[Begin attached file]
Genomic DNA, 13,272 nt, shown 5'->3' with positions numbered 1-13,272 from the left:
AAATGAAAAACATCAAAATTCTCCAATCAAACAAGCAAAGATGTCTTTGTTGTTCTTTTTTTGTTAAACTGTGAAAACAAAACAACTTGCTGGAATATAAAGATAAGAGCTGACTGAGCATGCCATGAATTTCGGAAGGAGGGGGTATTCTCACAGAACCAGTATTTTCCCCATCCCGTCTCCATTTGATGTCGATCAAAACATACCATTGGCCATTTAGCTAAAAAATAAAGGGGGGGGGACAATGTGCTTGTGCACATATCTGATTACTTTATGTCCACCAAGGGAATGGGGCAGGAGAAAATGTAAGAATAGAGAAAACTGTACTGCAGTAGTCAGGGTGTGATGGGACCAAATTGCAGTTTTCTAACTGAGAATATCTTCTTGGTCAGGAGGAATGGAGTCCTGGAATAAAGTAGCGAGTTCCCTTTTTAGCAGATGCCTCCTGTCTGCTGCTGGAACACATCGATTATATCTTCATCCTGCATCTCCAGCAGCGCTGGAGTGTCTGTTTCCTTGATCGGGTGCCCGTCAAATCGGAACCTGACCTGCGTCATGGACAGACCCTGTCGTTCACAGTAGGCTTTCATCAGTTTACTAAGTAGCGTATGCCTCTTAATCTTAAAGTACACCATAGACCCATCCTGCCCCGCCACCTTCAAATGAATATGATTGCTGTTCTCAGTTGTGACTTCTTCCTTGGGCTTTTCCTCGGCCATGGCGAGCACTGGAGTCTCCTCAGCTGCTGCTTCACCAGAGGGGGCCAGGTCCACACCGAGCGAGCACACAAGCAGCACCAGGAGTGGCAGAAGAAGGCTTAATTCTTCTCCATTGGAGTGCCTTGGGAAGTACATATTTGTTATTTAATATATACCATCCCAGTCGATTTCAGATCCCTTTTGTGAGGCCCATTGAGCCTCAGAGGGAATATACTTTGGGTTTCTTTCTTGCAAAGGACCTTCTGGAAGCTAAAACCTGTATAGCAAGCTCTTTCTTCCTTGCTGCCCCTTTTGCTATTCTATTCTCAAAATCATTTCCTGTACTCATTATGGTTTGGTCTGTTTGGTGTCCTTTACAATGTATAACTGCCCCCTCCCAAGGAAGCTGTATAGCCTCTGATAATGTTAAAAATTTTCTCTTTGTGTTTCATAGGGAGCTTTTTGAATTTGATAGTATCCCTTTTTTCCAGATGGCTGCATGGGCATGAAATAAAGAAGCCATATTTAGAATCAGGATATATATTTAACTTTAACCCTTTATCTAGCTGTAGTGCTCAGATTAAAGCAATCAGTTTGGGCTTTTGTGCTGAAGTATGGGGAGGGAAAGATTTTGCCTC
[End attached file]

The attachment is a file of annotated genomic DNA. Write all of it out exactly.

Genomic DNA, 13,272 nt, shown 5'->3' with positions numbered 1-13,272 from the left:
AAATGAAAAACATCAAAATTCTCCAATCAAACAAGCAAAGATGTCTTTGTTGTTCTTTTTTTGTTAAACTGTGAAAACAAAACAACTTGCTGGAATATAAAGATAAGAGCTGACTGAGCATGCCATGAATTTCGGAAGGAGGGGGTATTCTCACAGAACCAGTATTTTCCCCATCCCGTCTCCATTTGATGTCGATCAAAACATACCATTGGCCATTTAGCTAAAAAATAAAGGGGGGGGGACAATGTGCTTGTGCACATATCTGATTACTTTATGTCCACCAAGGGAATGGGGCAGGAGAAAATGTAAGAATAGAGAAAACTGTACTGCAGTAGTCAGGGTGTGATGGGACCAAATTGCAGTTTTCTAACTGAGAATATCTTCTTGGTCAGGAGGAATGGAGTCCTGGAATAAAGTAGCGAGTTCCCTTTTTAGCAGATGCCTCCTGTCTGCTGCTGGAACACATCGATTATATCTTCATCCTGCATCTCCAGCAGCGCTGGAGTGTCTGTTTCCTTGATCGGGTGCCCGTCAAATCGGAACCTGACCTGCGTCATGGACAGACCCTGTCGTTCACAGTAGGCTTTCATCAGTTTACTAAGTAGCGTATGCCTCTTAATCTTAAAGTACACCATAGACCCATCCTGCCCCGCCACCTTCAAATGAATATGATTGCTGTTCTCAGTTGTGACTTCTTCCTTGGGCTTTTCCTCGGCCATGGCGAGCACTGGAGTCTCCTCAGCTGCTGCTTCACCAGAGGGGGCCAGGTCCACACCGAGCGAGCACACAAGCAGCACCAGGAGTGGCAGAAGAAGGCTTAATTCTTCTCCATTGGAGTGCCTTGGGAAGTACATATTTGTTATTTAATATATACCATCCCAGTCGATTTCAGATCCCTTTTGTGAGGCCCATTGAGCCTCAGAGGGAATATACTTTGGGTTTCTTTCTTGCAAAGGACCTTCTGGAAGCTAAAACCTGTATAGCAAGCTCTTTCTTCCTTGCTGCCCCTTTTGCTATTCTATTCTCAAAATCATTTCCTGTACTCATTATGGTTTGGTCTGTTTGGTGTCCTTTACAATGTATAACTGCCCCCTCCCAAGGAAGCTGTATAGCCTCTGATAATGTTAAAAATTTTCTCTTTGTGTTTCATAGGGAGCTTTTTGAATTTGATAGTATCCCTTTTTTCCAGATGGCTGCATGGGCATGAAATAAAGAAGCCATATTTAGAATCAGGATATATATTTAACTTTAACCCTTTATCTAGCTGTAGTGCTCAGATTAAAGCAATCAGTTTGGGCTTTTGTGCTGAAGTATGGGGAGGGAAAGATTTTGCCTC